The Abgara was only one of eight free Latvian ships fighting with the allies during World War Two. British-built and owned in Riga, in the Baltic Sea, she was nevertheless controlled from the Latvian embassy in Washington, DC, six of them would be sunk by war’s end – several of them in the greater Bahamas theater, including the Everalda by U-158 northeast of Abaco and the Everleza in the Windward Passage southeast of Inagua. The Abgara’s master was Captain Axel Wilhelm Blome, a Norwegian.
The same fate met the unescorted Abgara, which fell victim to a G7a torpedo from U-108 under Klaus Schultz on the 6th of May, 1942. Her position was only fifteen miles southeast of Great Inagua Island. Within roughly half an hour, and after three torpedoes were fired at the 4,422 ton ship sailing from Jamaica to Montreal Canada with a cargo of sugar, she sank. All 34 of her crew survived the sinking.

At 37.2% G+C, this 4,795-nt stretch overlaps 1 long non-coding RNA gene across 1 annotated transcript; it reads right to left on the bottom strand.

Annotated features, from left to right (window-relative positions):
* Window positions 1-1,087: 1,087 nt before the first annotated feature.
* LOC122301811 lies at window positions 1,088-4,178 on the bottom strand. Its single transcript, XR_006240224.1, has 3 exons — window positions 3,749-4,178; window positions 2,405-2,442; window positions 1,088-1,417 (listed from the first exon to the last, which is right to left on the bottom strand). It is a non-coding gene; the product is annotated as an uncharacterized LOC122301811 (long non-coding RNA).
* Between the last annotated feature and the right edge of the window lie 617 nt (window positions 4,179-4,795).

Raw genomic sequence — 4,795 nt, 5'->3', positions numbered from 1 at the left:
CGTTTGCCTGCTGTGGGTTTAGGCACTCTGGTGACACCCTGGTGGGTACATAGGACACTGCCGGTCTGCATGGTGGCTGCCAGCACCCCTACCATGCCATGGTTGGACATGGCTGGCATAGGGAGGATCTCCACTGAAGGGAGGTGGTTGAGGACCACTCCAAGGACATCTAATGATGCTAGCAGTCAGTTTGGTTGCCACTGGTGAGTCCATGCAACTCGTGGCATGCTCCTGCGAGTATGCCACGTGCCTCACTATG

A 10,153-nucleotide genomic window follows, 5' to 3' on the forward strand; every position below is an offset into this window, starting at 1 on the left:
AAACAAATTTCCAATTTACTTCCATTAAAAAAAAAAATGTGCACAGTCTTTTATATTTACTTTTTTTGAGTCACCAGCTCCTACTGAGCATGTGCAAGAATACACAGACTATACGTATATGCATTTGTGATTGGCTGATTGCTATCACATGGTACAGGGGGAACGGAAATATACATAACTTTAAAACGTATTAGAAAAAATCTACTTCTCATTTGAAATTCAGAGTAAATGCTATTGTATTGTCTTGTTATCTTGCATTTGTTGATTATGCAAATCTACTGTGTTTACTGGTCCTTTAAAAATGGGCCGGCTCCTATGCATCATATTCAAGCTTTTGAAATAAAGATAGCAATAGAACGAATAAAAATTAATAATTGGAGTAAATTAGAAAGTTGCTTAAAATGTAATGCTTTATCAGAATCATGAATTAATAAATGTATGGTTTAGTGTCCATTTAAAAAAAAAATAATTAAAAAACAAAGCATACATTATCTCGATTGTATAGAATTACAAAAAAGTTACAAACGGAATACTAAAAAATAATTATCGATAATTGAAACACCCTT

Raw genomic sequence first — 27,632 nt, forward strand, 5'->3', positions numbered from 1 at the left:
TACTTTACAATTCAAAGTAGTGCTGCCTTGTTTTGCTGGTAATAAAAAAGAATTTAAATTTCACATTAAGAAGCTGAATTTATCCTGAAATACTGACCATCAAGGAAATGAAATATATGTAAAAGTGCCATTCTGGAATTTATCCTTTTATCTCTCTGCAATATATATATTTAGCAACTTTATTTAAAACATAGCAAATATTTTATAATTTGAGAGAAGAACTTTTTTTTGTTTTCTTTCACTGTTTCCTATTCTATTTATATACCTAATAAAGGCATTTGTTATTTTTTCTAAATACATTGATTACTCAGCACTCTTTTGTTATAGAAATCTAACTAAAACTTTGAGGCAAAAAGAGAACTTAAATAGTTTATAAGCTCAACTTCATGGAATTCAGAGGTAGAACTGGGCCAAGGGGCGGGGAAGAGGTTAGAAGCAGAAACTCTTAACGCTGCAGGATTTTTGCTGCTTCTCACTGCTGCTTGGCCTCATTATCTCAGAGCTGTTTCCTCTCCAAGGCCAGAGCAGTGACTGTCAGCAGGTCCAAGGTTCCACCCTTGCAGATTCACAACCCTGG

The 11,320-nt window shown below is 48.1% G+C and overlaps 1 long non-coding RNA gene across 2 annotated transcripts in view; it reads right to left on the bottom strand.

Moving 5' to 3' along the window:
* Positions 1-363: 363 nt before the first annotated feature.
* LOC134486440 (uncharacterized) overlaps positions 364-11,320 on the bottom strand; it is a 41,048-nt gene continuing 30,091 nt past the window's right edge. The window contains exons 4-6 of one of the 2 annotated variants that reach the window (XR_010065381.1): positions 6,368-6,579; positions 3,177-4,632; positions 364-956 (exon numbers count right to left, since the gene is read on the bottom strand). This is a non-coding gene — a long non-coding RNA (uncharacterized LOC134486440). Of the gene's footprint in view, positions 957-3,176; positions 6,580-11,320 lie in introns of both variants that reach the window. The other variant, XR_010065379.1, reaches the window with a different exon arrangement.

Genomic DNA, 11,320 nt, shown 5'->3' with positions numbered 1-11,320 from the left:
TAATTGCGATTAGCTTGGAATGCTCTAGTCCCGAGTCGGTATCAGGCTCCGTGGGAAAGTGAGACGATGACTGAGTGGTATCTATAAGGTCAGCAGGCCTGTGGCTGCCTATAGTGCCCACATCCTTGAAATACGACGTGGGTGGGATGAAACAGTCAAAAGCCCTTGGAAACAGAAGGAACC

After sailing southwest, away from the Bahamas, for 24 hours, the men landed at Playa Blanca (white beach) Cuba near Cape Maysi at 7 pm the following day. At 4:30 pm the following day they were taken in the local schooner Fortuna to the US Naval Operating Base (NOB) at Guantanamo, where they arrived at 1:15 am on the 9th of May. From Cuba they would have been repatriated, probably via air or ship to the US, to sign onto other Allied vessels and continue the war.
Here is an excerpt from the original “Survivor Statements” from the US Navy Office of Naval Intelligence on file at the National Records Administration (NARA) in College Park, Maryland – thanks to Michael J. Constandy of www.westorelandresearch.org: